in Review


As a longtime fan of Martin Scorsese’s films, I really couldn’t help but feel anything other than utter bewilderment after seeing the first trailer for his latest film, Hugo.  I was just thinking, “Ok.  So has Martin Scorsese gone off the deep end?  This just looks like some silly little 3D kids movie devoid of any reason for me to care about it whatsoever”.  But alas it turned out I was terribly mistaken, since unbeknownst to me the film was deeply rooted in film history, and surprisingly is among the more personal films in Scorsese’s canon.

Based on Brian Selznick’s novel, The Invention of Hugo Caberet, the film centers around a young orphan boy (Asa Butterfield), who lives in a Paris railway station, and spends all of his time mending and operating the clocks in the station.  Hugo happens to stumble upon a grumpy old man (Ben Kingsley) who runs a magic shop in the station, and eventually Hugo becomes friends with the old man’s goddaughter, Isabelle (Chloe Moretz).  The two of them then slowly uncover the fact that the reclusive old man, George Melies, was in fact the man that us cinephiles now know as one of the fathers of cinema.  Then from there, we see Melies struggling with his own past and learning to embrace his earlier work, almost all of which appears to have been lost.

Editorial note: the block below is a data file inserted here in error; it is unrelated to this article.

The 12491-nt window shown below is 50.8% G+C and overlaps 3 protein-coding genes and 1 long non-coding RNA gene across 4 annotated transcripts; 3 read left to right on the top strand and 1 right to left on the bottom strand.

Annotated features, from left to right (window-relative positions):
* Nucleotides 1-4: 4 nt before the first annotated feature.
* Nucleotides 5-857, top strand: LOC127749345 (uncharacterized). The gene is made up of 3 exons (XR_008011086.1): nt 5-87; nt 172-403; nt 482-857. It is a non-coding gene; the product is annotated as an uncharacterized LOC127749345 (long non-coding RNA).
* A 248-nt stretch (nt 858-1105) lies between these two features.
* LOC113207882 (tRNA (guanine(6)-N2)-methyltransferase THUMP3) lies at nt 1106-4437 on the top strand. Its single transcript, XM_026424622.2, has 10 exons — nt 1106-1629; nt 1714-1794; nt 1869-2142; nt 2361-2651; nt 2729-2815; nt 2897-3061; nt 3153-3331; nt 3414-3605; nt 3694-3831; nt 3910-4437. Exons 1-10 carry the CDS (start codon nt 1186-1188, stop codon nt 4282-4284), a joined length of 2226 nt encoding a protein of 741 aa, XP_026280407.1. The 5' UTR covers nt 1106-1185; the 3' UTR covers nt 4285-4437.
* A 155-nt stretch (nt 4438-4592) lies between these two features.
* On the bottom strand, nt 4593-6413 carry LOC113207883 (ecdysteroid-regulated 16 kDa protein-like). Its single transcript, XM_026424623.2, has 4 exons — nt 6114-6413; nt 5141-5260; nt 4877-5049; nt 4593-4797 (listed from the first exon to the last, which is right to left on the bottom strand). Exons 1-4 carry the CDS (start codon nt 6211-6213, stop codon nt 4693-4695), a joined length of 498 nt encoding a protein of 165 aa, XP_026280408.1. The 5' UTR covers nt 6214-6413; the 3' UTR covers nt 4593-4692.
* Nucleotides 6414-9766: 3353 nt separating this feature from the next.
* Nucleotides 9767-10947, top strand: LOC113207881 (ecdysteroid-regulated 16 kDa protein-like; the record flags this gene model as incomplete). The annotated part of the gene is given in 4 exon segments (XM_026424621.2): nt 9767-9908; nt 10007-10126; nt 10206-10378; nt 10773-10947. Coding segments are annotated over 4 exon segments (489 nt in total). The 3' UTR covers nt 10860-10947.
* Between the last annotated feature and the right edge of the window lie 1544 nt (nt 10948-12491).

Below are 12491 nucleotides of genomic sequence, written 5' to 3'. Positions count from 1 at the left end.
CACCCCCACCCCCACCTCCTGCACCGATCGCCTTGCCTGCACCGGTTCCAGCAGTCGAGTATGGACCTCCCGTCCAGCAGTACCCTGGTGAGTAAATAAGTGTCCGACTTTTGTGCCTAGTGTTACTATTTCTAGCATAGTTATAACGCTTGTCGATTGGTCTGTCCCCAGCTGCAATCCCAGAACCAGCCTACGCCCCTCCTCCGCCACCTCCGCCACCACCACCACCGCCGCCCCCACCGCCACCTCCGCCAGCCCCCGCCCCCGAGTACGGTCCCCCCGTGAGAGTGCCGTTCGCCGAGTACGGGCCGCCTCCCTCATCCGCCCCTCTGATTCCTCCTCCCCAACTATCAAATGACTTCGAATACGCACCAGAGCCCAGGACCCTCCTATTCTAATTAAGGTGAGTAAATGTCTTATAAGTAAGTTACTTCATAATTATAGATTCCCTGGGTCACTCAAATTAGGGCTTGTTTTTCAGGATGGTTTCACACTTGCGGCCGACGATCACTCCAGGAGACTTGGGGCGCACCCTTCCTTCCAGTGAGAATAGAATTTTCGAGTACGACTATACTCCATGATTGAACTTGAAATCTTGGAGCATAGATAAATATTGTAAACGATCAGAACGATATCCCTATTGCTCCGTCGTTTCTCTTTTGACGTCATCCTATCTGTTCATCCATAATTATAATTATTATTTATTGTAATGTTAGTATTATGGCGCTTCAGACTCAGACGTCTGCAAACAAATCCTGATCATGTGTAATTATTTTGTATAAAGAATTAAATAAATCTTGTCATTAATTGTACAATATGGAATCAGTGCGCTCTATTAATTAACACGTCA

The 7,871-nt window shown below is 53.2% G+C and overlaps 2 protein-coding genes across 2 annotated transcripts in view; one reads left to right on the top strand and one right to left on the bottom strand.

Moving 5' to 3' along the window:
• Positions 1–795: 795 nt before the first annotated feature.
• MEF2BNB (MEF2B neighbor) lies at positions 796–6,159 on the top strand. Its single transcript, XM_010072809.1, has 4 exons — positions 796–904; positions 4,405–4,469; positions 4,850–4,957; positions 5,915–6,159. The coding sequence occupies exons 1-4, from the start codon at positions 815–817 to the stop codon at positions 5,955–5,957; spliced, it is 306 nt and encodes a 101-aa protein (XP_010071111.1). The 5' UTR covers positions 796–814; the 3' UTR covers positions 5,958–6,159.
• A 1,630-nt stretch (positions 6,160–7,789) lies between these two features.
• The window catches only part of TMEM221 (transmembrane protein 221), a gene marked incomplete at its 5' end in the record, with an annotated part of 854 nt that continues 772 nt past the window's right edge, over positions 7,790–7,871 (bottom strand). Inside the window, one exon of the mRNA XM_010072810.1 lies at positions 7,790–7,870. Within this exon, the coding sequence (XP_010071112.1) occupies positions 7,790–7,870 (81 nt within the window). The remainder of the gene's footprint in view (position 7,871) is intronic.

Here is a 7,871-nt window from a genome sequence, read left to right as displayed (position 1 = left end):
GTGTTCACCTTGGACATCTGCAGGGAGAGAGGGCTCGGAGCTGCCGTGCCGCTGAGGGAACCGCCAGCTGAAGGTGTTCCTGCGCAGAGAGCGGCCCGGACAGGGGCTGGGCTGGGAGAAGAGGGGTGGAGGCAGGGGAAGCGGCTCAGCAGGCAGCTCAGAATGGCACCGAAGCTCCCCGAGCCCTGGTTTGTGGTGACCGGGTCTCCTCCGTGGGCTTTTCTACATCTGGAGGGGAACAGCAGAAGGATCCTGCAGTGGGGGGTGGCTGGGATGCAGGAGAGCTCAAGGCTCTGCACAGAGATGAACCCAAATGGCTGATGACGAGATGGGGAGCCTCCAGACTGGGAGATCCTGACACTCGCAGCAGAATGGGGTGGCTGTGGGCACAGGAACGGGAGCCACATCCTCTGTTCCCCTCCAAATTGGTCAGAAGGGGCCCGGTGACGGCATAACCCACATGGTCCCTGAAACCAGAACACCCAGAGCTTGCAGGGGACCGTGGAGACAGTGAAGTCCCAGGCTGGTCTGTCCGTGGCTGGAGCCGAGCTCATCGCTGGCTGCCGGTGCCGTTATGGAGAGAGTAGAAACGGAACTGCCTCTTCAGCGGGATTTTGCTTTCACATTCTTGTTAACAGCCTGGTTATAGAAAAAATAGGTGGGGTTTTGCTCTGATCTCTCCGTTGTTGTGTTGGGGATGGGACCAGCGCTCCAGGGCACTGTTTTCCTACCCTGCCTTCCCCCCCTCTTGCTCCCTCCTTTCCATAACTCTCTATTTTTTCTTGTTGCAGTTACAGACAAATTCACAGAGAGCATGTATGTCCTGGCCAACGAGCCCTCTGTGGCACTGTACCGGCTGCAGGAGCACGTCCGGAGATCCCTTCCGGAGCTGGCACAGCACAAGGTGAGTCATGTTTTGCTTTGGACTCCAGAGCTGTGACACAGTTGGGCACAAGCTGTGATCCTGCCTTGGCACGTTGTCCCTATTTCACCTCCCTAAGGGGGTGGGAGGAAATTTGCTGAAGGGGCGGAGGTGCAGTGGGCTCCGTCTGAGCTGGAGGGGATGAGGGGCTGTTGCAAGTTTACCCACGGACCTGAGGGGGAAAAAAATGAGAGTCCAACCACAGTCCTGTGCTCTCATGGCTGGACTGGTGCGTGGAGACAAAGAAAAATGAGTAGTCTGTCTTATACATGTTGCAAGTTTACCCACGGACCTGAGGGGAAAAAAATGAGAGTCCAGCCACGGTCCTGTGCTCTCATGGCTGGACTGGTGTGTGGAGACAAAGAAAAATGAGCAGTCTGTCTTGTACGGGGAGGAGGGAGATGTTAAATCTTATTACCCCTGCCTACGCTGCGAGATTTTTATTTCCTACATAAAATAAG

It’s kind of amazing to me that Scorsese has never really made a film that dealt explicitly with the history of film, and it’s really quite wonderful the way he presents the films of George Melies and the stories behind them with such care and wonderment.  I’m not sure how much modern audiences, or kids especially would get out of the cinematic history lesson that is really at the heart of the film, but for me the emotional quality of  how we see Melies grapple with his past glories seemed pretty universal.  And I think Scorsese does a pretty good job of making the film have this kind of childlike wonderment, which I think would make the film palettable for all ages.

I will say that the first half of the film didn’t have me quite as hooked in as I was in the latter half, when Melies’ story becomes more prominent.  I think this mainly stems from some of the scenes just feeling a bit clunky, and it might of been the writing, or possibly the acting, as Scorsese does rely quite a bit on the child actors to carry the film, which is not an easy thing to pull off.  Still, even when a scene or two fell a bit flat, there was still this overarching sense of whimsy and fascination in not only movies, but also in all kinds of magic and fantastical machinery that carries the film.

Since the theater I went to was only showing Hugo in 3-D, I suppose I should comment on it, and I can’t really say I had any problem with it.  Scorsese is not a filmmaker that I would have ever imagined doing an effects-laden 3-D film like this, but the critical consensus seems to be that Melies himself probably would have been a supporter of 3-D films like this, and I would have to agree with that.  And whether 3-D is in fact a passing fad or not, I think Hugo will hold up as a charming and heartfelt ode to cinema, regardless of what dimension it’s in.